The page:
How Does The 30 Day Rule Work?

The rule helps to control and slow down your impulse spending by delaying the instant gratification you feel when spending money.

Let’s face it, we’ve all bought things and later realized the money was wasted. It’s even worse when money is tight.

Instead of taking it back to the shop, we’ve just had to live with the consequences. This rule aims to stop you making a purchase you’ll regret while also saving towards a bigger goal. 

The 30-Day Rule works by rewiring your financial habits and putting your priorities into context. As I’ve mentioned before, many better money habits might not be instantly attainable but require an intentional change over time.

In fact, it takes an average of 66 days for a new behavior to form an automatic habit. When you follow this 30-Day Rule, your brain can learn to swap out the joy of shopping for the joy of delayed gratification; the feeling that you’ve really worked hard for the item. 

When you stretch out your impulse to spend for a 30-Day period, you’ll be able to prioritize the purchases  that you actually want to make. Instead of going cold turkey on spending, this behavior enables the careful consideration of the budget available.

You can also find more creative ways to treat yourself! This formation of a new habit around spending can place increased value on purchases, making them more meaningful and appreciated than ever.

Tips to Apply the 30-Day Impulse Spending Rule:

  • When you feel the need to make a purchase (whether it’s a whole new wardrobe or a larger purchase, like a vehicle), stop yourself. Walk away from the store and leave it there.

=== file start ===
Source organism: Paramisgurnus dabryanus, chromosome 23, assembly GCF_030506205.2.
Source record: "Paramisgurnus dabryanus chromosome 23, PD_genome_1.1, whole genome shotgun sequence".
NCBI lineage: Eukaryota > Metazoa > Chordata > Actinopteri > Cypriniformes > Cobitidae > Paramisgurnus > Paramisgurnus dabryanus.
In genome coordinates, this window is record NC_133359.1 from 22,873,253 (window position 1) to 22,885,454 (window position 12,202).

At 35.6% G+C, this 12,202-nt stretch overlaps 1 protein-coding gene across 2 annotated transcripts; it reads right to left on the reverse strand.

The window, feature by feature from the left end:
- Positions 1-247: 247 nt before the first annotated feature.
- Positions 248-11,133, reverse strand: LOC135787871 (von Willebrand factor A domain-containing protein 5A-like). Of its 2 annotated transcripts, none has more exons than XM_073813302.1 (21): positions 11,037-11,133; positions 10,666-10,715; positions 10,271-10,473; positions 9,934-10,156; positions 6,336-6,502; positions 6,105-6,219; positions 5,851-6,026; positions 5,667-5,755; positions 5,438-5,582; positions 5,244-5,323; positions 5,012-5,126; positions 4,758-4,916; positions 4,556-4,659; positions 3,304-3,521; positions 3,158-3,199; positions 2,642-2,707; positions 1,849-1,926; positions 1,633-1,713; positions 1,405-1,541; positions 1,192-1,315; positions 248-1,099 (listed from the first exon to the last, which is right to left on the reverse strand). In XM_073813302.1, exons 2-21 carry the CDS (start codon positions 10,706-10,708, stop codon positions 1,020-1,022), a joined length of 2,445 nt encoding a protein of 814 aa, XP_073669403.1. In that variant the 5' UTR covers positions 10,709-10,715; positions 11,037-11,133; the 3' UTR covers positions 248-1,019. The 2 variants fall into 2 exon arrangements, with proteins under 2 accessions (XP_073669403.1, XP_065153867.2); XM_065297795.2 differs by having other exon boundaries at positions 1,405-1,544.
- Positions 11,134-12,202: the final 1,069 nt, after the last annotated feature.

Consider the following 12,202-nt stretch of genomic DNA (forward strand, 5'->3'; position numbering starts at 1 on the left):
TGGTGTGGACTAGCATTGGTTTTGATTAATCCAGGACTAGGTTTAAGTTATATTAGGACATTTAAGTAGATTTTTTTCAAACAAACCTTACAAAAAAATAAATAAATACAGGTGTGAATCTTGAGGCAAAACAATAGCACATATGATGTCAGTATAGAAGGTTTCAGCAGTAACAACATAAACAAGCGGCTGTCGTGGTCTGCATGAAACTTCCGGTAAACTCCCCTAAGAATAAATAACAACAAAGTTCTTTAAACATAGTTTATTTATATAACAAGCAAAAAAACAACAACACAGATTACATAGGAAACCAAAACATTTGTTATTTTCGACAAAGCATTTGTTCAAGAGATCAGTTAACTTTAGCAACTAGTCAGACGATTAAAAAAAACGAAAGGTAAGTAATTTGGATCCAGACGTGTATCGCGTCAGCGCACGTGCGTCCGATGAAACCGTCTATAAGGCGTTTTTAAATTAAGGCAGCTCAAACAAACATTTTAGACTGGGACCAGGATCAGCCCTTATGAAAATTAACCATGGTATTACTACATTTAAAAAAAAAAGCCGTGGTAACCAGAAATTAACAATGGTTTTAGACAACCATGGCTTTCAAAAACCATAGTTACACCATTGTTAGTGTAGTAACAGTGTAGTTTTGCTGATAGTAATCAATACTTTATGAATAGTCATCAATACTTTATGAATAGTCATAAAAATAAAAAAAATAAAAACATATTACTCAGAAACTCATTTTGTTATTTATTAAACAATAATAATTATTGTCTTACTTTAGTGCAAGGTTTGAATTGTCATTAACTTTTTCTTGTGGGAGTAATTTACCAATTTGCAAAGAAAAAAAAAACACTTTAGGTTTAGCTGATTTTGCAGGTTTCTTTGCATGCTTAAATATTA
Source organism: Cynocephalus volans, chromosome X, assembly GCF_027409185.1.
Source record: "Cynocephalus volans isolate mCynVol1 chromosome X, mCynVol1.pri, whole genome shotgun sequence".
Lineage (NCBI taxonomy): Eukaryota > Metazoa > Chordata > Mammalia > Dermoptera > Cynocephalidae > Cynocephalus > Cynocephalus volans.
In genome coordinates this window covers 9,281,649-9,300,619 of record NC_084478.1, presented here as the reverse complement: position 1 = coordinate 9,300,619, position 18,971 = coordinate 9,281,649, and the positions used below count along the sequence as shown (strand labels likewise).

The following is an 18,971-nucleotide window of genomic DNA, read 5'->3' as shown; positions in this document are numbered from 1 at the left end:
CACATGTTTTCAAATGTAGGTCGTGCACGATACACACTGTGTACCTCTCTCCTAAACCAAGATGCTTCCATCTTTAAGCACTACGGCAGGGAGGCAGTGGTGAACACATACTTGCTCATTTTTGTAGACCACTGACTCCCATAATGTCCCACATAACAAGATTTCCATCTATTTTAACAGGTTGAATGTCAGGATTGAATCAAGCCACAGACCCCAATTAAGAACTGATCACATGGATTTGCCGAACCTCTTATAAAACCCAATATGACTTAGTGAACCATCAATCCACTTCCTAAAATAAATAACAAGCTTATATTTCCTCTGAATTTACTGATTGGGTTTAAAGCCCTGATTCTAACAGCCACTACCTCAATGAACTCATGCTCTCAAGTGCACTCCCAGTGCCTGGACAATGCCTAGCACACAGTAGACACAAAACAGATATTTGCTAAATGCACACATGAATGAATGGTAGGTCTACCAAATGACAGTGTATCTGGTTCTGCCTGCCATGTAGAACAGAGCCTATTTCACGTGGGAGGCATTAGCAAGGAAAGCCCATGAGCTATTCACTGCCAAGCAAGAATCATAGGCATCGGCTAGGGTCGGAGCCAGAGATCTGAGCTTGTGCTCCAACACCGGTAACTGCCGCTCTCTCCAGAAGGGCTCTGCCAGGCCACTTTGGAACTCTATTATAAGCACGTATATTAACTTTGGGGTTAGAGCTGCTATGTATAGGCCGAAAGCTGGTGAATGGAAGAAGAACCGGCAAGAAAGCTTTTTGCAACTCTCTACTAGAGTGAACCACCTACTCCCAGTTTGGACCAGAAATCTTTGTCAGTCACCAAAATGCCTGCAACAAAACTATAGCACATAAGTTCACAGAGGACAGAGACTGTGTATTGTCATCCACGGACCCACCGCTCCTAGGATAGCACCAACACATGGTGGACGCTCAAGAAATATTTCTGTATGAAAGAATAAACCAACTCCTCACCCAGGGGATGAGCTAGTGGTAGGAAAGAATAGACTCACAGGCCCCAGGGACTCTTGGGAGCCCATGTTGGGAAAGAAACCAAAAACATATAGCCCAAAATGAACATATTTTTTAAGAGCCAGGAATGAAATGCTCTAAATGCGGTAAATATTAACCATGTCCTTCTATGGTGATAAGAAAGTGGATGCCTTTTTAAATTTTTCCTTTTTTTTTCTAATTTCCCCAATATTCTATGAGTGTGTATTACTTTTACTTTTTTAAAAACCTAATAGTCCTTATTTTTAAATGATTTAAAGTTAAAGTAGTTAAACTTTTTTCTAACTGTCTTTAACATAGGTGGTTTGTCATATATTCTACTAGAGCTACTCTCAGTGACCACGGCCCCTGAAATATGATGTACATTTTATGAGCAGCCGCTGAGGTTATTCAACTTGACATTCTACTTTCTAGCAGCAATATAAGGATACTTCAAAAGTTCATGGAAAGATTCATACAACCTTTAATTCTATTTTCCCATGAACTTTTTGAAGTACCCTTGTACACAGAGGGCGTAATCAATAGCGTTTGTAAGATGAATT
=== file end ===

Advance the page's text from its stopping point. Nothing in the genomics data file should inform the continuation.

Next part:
• Make a note of the item alongside its price and the date. Your goal is to think about the impact of the purchase (especially expensive ones) first, before rushing to make a choice.
  • Keep this note visible to yourself. You could stick it to the refrigerator on a post-it note or at the front of a notepad on your desk, just make sure it’s somewhere you’ll see it often. 
  • Over the next 30 days, consider whether you actually need the item, or how badly you want it. But DO NOT go out and buy it (yet!). This forces you to think a bit more about the costs, your budget, and the ROI of your purchase.
  • After the 30-Day period and you’ve thought about it, then make a decision. If the pros outweigh the cons and you still have the urge to splurge: go out and make your purchase. If not, leave the money in your account to contribute towards savings, investments, or your emergency fund. 

Pretty simple right?

I know 30-Days can be a long-time, so if it’s an emergency purchase that is a necessity for your quality of life then the 30-Day rule probably will not apply here.

Similarly with sales, discounts tend to have limited timeframes where you can make decision. Again, the 30-Day rule will not apply in this instance.